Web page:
At this triclinium table, Jesus gives us the sacrament of Communion, pointing to his finished work on the cross. It is at this table where we find rest. Like the disciples, we are called to recline at this table—to rest in him, to find our complete rest in his death for us. We do not turn dying to self as another work we must perform, but rather a reality in Christ that we receive. Otherwise dying to self just becomes another form of legalism where self-denial and self-abasement are attempts to control. This attempt of dying to self is really a form of suicide. Instead of receiving Jesus’ forgiveness and gift of life paid for by his death, we try to create a contract where our death pays for our shameful choices in life. This is not the restful life Jesus’ death brings us into. He wants us to face the reality that we cannot do for ourselves what Christ does for us. We realize the sufficiency of Christ’s death.
Let’s continue in Luke:
He said to them, “I have eagerly desired to eat this Passover with you before I suffer; for I tell you, I will not eat it until it is fulfilled in the kingdom of God” (Luke 22:15-16 NRSV).
Note that Jesus tells his apostles that he has “eagerly desired” to eat this Passover. He is not saying he eagerly desired to face what he was facing or to go to the cross—he eagerly desired to be in communion with his disciples. This is the heart of God. Jesus, as fully God and fully human, knows that the Father’s desire is to share fellowship with us—to be in a communal relationship with us. He also knows it is humanity’s deep desire to share fellowship, relationship and communion with God. Jesus desires a covenant relationship, not a contract negotiation. This is the life he is inviting us into at this supper.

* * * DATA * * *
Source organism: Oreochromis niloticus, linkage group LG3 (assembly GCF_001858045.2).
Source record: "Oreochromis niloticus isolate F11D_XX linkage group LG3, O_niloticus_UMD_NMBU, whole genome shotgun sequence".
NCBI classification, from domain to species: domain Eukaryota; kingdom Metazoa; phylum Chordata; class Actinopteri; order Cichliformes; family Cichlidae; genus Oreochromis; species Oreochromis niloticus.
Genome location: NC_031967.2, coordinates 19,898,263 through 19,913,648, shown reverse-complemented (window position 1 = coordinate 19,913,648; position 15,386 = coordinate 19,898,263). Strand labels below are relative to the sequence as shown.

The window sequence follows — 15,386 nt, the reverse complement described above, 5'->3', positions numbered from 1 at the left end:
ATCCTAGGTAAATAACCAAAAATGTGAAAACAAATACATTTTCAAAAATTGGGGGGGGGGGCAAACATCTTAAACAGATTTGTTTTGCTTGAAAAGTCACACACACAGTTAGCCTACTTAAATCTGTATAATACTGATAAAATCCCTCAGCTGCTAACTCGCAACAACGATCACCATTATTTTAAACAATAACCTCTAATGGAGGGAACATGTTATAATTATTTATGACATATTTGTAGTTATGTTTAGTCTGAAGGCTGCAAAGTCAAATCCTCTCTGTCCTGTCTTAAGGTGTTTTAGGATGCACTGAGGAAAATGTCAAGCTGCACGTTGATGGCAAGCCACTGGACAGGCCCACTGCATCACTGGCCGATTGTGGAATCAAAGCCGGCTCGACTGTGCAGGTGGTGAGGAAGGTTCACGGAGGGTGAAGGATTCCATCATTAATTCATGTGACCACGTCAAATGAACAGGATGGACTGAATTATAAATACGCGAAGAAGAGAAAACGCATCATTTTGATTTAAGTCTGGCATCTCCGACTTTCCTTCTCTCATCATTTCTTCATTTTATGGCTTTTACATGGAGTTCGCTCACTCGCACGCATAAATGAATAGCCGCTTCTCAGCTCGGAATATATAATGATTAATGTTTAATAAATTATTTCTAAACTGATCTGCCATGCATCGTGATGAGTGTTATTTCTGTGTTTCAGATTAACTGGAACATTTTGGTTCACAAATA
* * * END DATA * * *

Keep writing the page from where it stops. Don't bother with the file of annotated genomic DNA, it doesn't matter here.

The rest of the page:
Jesus vows not to eat or drink the Passover again until the Passover was fulfilled, which would happen the next day—on the cross. It was on the cross where Jesus fulfilled the restoration of communion between God and humanity. After he makes this vow Jesus puts into the hands of all the apostles the cup of wine that will become the cup of the new covenant in his blood. He institutes the Lord’s Supper as a way of pointing to him.